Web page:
Ok, I sort of got the bug to play more vintage again and decided to build a deck on MTGO last weekend. I've noticed that there aren't any scheduled tournaments, but have had no issues getting practice games in over the last few days. I see the Vintage league, and will probably join that once I'm a little more comfortable with the (horrible) software. I have a couple questions about how the economy works, and prizes. I assume it's possible to accumulate prizes and trade for more tickets or other staples to build more decks. How difficult is it to do such a thing if you only play Vintage? I've also noticed that the prizes are some sort of treasure chest thing full of cards. When you win these, can you trade the treasure chest, or do you open it and trade the cards inside? What kinds of cards can you expect to find in one of these treasure chests? Sorry if these are elementary questions, and I thank you for your help ahead of time.

@feldon808 you can do either. So far I’ve opened all of mine. I’ve gotten JTMS twice, Noble Hierarch, some fetchlands, Trinisphere, Thorn, and a few other keepers- along with several multi ticket items to cash in. Better than if I had just sold the chests 🤷🏻♂️ I don’t know. With the league you’ll earn enough points for reentry with 3-2 or better finish.

Ok, thanks for the reply @wfain. Sounds like you have opened some good staples in your prize chests.

Maybe I'll hop in the league this weekend and give it a shot.

  • Bots are the easiest way to convert tickets to cards and chests to tickets. I use GoatBots due to peer recommendation. Recently they got even better because you can set up a tickets for cards trade on GoatBots.com and they come to you.

  • Leagues are the best way to play sanctioned Vintage on your terms. They pay out net positive if your record is positive (3-2 or better) after five rounds. Sometimes the wait times can be a little daunting, but I can usually finish a league in under three hours. You don't have to finish all five rounds in one sitting, though, and right now any league you're in won't expire until July 7th.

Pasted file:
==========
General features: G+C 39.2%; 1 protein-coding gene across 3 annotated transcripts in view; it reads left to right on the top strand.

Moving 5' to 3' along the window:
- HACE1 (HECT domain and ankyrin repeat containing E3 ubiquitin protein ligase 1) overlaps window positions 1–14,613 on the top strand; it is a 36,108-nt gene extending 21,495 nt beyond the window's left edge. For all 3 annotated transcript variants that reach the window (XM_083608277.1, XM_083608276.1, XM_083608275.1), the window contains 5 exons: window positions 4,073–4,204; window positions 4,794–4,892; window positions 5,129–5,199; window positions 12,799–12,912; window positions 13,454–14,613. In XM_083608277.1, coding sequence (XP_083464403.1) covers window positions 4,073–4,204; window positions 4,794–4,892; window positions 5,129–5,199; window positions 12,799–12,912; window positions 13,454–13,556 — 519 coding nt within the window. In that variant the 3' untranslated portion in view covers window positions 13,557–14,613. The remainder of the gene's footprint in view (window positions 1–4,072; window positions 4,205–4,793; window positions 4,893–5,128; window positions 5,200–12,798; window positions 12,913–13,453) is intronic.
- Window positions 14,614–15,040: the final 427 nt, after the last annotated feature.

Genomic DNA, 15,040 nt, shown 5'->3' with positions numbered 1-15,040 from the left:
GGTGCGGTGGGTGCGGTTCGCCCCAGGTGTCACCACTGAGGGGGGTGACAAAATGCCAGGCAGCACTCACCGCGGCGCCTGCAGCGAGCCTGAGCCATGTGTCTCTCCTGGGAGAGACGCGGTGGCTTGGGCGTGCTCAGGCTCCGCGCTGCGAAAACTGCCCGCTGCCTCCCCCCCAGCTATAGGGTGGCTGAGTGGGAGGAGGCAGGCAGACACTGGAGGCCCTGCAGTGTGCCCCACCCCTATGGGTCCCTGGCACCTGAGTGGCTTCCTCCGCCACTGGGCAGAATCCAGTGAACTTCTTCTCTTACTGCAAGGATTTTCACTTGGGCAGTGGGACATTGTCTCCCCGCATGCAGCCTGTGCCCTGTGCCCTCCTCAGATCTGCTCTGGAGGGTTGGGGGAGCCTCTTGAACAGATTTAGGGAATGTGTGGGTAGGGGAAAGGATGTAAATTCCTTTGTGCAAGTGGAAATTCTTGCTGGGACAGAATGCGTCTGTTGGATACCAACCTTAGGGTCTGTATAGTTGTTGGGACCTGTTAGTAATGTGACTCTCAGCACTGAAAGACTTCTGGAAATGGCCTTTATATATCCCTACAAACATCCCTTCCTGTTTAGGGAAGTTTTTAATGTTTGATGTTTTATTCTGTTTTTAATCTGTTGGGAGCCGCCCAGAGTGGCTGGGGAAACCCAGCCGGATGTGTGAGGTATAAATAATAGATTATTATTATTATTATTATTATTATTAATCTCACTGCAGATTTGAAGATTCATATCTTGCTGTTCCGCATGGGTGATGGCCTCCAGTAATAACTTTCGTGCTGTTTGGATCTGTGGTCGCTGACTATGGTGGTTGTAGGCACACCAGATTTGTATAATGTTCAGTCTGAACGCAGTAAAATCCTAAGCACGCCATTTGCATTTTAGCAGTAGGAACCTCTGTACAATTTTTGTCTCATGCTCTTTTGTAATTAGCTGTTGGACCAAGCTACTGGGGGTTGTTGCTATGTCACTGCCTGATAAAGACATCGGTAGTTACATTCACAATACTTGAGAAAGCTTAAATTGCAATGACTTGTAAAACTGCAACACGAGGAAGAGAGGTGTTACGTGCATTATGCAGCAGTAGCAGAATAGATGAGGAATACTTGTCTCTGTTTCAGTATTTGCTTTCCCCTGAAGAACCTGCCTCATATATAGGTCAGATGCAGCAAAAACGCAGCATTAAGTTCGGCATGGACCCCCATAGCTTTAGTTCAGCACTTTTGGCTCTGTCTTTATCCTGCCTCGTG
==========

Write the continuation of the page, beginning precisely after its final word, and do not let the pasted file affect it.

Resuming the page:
• Challenges are the best bang for your buck. They start at 1 PM EDT every Saturday and are usually comprised of about 50 players and six rounds. Prizes pay out to top 32, so 3-3 is basically guaranteed their entry back. This is also a great way to guarantee you'll play against similar records, no repeat opponents, much like a normal paper tournament.

  • Vintage isn't special when it comes to card availability compared to other formats. The card prices on MODO are solely driven by supply/demand, with speculation rarely playing a role. You'll see things like $3 Ancestral Recall yet $30 Walking Ballista. You'll just have to get used to it.

  • Treasure chests are booster packs. However, unlike a set's booster packs, they can contain any set as well as non-card items. These non-card items include Play Points, Avatars, and Complete Sets. I've been cracking mine to try to score one of the chest-only avatars (c'mon Ragavan), but you can sell them to bots if you're looking to extend your collection.

  • The following is my entirely subjective approach to Magic Online. Because the percentage cut on bot transactions is significantly better than how it would play out in paper, I keep a small collection. Where in paper you'd lose half the value of a card trading it in, on MODO it's more like losing 5%. Additionally, converting cards to cash or cash to cards takes about five minutes maximum on MODO when you get the hang of it, while in paper it'll take hours to weeks to receive what you're buying or get paid for what you're selling. As such, I just keep the deck that's locked into my league in my inventory, maybe buy a card or two throughout the week to make small adjustments, and then when I switch decks I just do a hard swap of anything that's not in the new deck for the new cards. I rarely own above 100 cards at any point in time. Plus, I'd rather have my collection not be at the whim of the much faster-moving supply/demand that MODO has. Remember, though, that is bullet point is entirely subjective.

Let me know if anything I said is confusing (very possible) or if you want a deeper dive into the information!

last edited by Mike Noble

Wow, @hierarchnoble thanks for that very detailed reply. That's a lot of information to chew on there. After considering what you've said about the ease of switching between decks without holding onto extra cards, it seems rather unimportant to keep anything you aren't using in a current deck. Very interesting! I like the approach of just holding tickets rather than cards. I don't switch decks all that often anyway, so that seems ideal for me. Thank you for sharing your thoughts! That was very valuable and should save me a lot of time and effort.

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